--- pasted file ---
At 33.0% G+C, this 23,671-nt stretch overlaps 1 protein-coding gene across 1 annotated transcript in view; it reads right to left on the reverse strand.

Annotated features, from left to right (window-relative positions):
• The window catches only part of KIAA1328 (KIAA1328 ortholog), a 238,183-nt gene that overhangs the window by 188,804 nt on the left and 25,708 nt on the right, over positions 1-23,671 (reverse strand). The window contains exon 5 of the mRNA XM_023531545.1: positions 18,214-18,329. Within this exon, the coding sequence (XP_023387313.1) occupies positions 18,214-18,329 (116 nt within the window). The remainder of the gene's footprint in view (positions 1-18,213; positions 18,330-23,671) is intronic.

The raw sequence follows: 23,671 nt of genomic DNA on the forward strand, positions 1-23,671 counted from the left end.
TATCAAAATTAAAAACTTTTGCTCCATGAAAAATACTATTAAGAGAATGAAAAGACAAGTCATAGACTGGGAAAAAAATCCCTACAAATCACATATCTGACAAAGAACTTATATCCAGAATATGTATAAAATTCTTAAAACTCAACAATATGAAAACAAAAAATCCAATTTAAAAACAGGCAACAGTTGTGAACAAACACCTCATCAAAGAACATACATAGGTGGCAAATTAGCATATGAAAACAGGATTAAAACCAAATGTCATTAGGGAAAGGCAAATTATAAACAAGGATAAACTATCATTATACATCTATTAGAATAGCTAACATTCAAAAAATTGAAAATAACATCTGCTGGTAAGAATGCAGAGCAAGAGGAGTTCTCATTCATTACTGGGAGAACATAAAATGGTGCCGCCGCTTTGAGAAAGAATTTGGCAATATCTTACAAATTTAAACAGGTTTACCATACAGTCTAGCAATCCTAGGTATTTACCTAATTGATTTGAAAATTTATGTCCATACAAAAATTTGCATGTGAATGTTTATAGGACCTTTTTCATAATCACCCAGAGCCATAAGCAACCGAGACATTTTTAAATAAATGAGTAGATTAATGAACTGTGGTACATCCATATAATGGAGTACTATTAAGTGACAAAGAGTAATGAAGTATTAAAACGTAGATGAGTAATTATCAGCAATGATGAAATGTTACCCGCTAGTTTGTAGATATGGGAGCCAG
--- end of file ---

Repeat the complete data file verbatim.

At 33.0% G+C, this 23,671-nt stretch overlaps 1 protein-coding gene across 1 annotated transcript in view; it reads right to left on the reverse strand.

Annotated features, from left to right (window-relative positions):
• The window catches only part of KIAA1328 (KIAA1328 ortholog), a 238,183-nt gene that overhangs the window by 188,804 nt on the left and 25,708 nt on the right, over positions 1-23,671 (reverse strand). The window contains exon 5 of the mRNA XM_023531545.1: positions 18,214-18,329. Within this exon, the coding sequence (XP_023387313.1) occupies positions 18,214-18,329 (116 nt within the window). The remainder of the gene's footprint in view (positions 1-18,213; positions 18,330-23,671) is intronic.

The raw sequence follows: 23,671 nt of genomic DNA on the forward strand, positions 1-23,671 counted from the left end.
TATCAAAATTAAAAACTTTTGCTCCATGAAAAATACTATTAAGAGAATGAAAAGACAAGTCATAGACTGGGAAAAAAATCCCTACAAATCACATATCTGACAAAGAACTTATATCCAGAATATGTATAAAATTCTTAAAACTCAACAATATGAAAACAAAAAATCCAATTTAAAAACAGGCAACAGTTGTGAACAAACACCTCATCAAAGAACATACATAGGTGGCAAATTAGCATATGAAAACAGGATTAAAACCAAATGTCATTAGGGAAAGGCAAATTATAAACAAGGATAAACTATCATTATACATCTATTAGAATAGCTAACATTCAAAAAATTGAAAATAACATCTGCTGGTAAGAATGCAGAGCAAGAGGAGTTCTCATTCATTACTGGGAGAACATAAAATGGTGCCGCCGCTTTGAGAAAGAATTTGGCAATATCTTACAAATTTAAACAGGTTTACCATACAGTCTAGCAATCCTAGGTATTTACCTAATTGATTTGAAAATTTATGTCCATACAAAAATTTGCATGTGAATGTTTATAGGACCTTTTTCATAATCACCCAGAGCCATAAGCAACCGAGACATTTTTAAATAAATGAGTAGATTAATGAACTGTGGTACATCCATATAATGGAGTACTATTAAGTGACAAAGAGTAATGAAGTATTAAAACGTAGATGAGTAATTATCAGCAATGATGAAATGTTACCCGCTAGTTTGTAGATATGGGAGCCAG